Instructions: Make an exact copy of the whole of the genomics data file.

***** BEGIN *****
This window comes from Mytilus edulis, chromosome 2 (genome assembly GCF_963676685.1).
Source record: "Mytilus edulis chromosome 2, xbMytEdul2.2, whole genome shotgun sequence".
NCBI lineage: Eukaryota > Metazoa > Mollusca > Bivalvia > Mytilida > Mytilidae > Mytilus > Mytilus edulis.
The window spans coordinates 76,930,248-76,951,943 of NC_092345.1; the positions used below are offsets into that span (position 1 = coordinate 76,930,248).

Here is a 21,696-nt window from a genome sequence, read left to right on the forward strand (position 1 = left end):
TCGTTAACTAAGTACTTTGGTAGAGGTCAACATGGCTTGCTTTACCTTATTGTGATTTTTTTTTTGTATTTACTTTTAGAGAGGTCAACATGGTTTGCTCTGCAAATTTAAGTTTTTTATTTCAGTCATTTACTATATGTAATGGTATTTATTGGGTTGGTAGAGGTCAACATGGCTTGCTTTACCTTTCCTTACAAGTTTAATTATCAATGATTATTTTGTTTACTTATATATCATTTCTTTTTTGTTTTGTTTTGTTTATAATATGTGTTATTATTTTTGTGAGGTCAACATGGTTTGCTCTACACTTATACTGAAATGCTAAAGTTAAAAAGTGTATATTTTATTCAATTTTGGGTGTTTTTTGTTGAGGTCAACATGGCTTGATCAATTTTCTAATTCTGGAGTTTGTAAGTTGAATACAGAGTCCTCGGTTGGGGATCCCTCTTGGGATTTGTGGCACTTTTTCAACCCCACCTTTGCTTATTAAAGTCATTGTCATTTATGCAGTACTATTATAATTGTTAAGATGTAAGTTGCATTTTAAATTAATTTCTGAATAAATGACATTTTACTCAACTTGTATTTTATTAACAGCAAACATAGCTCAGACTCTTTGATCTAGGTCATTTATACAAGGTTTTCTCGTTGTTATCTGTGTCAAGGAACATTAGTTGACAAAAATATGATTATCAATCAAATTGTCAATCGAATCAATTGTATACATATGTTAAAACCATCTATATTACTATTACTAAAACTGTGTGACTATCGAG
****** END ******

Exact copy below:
This window comes from Mytilus edulis, chromosome 2 (genome assembly GCF_963676685.1).
Source record: "Mytilus edulis chromosome 2, xbMytEdul2.2, whole genome shotgun sequence".
NCBI lineage: Eukaryota > Metazoa > Mollusca > Bivalvia > Mytilida > Mytilidae > Mytilus > Mytilus edulis.
The window spans coordinates 76,930,248-76,951,943 of NC_092345.1; the positions used below are offsets into that span (position 1 = coordinate 76,930,248).

Here is a 21,696-nt window from a genome sequence, read left to right on the forward strand (position 1 = left end):
TCGTTAACTAAGTACTTTGGTAGAGGTCAACATGGCTTGCTTTACCTTATTGTGATTTTTTTTTTGTATTTACTTTTAGAGAGGTCAACATGGTTTGCTCTGCAAATTTAAGTTTTTTATTTCAGTCATTTACTATATGTAATGGTATTTATTGGGTTGGTAGAGGTCAACATGGCTTGCTTTACCTTTCCTTACAAGTTTAATTATCAATGATTATTTTGTTTACTTATATATCATTTCTTTTTTGTTTTGTTTTGTTTATAATATGTGTTATTATTTTTGTGAGGTCAACATGGTTTGCTCTACACTTATACTGAAATGCTAAAGTTAAAAAGTGTATATTTTATTCAATTTTGGGTGTTTTTTGTTGAGGTCAACATGGCTTGATCAATTTTCTAATTCTGGAGTTTGTAAGTTGAATACAGAGTCCTCGGTTGGGGATCCCTCTTGGGATTTGTGGCACTTTTTCAACCCCACCTTTGCTTATTAAAGTCATTGTCATTTATGCAGTACTATTATAATTGTTAAGATGTAAGTTGCATTTTAAATTAATTTCTGAATAAATGACATTTTACTCAACTTGTATTTTATTAACAGCAAACATAGCTCAGACTCTTTGATCTAGGTCATTTATACAAGGTTTTCTCGTTGTTATCTGTGTCAAGGAACATTAGTTGACAAAAATATGATTATCAATCAAATTGTCAATCGAATCAATTGTATACATATGTTAAAACCATCTATATTACTATTACTAAAACTGTGTGACTATCGAG